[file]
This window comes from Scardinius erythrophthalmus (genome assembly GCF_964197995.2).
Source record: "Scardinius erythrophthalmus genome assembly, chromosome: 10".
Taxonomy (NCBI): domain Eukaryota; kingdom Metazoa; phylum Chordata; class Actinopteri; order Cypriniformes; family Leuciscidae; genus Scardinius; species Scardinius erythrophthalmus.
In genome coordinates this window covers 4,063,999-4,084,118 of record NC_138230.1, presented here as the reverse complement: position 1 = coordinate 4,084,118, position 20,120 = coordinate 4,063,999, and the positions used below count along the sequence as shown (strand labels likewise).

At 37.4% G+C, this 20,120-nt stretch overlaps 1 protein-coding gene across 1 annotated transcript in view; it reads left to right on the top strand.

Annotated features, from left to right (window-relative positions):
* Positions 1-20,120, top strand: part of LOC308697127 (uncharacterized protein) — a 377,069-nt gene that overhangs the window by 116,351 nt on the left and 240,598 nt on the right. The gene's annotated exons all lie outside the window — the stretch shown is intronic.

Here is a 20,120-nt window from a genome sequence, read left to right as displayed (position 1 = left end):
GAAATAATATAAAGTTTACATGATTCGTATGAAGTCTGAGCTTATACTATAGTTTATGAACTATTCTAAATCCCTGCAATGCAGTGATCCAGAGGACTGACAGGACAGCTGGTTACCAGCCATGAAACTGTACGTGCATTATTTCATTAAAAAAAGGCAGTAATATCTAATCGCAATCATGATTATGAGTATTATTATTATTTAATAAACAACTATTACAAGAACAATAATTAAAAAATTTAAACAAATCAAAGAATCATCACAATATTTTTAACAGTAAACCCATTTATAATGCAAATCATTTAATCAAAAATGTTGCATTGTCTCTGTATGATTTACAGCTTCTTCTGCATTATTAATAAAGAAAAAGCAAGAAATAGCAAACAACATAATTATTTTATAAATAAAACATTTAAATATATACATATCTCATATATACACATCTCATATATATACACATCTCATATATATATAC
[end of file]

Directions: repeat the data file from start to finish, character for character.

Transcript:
This window comes from Scardinius erythrophthalmus (genome assembly GCF_964197995.2).
Source record: "Scardinius erythrophthalmus genome assembly, chromosome: 10".
Taxonomy (NCBI): domain Eukaryota; kingdom Metazoa; phylum Chordata; class Actinopteri; order Cypriniformes; family Leuciscidae; genus Scardinius; species Scardinius erythrophthalmus.
In genome coordinates this window covers 4,063,999-4,084,118 of record NC_138230.1, presented here as the reverse complement: position 1 = coordinate 4,084,118, position 20,120 = coordinate 4,063,999, and the positions used below count along the sequence as shown (strand labels likewise).

At 37.4% G+C, this 20,120-nt stretch overlaps 1 protein-coding gene across 1 annotated transcript in view; it reads left to right on the top strand.

Annotated features, from left to right (window-relative positions):
* Positions 1-20,120, top strand: part of LOC308697127 (uncharacterized protein) — a 377,069-nt gene that overhangs the window by 116,351 nt on the left and 240,598 nt on the right. The gene's annotated exons all lie outside the window — the stretch shown is intronic.

Here is a 20,120-nt window from a genome sequence, read left to right as displayed (position 1 = left end):
GAAATAATATAAAGTTTACATGATTCGTATGAAGTCTGAGCTTATACTATAGTTTATGAACTATTCTAAATCCCTGCAATGCAGTGATCCAGAGGACTGACAGGACAGCTGGTTACCAGCCATGAAACTGTACGTGCATTATTTCATTAAAAAAAGGCAGTAATATCTAATCGCAATCATGATTATGAGTATTATTATTATTTAATAAACAACTATTACAAGAACAATAATTAAAAAATTTAAACAAATCAAAGAATCATCACAATATTTTTAACAGTAAACCCATTTATAATGCAAATCATTTAATCAAAAATGTTGCATTGTCTCTGTATGATTTACAGCTTCTTCTGCATTATTAATAAAGAAAAAGCAAGAAATAGCAAACAACATAATTATTTTATAAATAAAACATTTAAATATATACATATCTCATATATACACATCTCATATATATACACATCTCATATATATATAC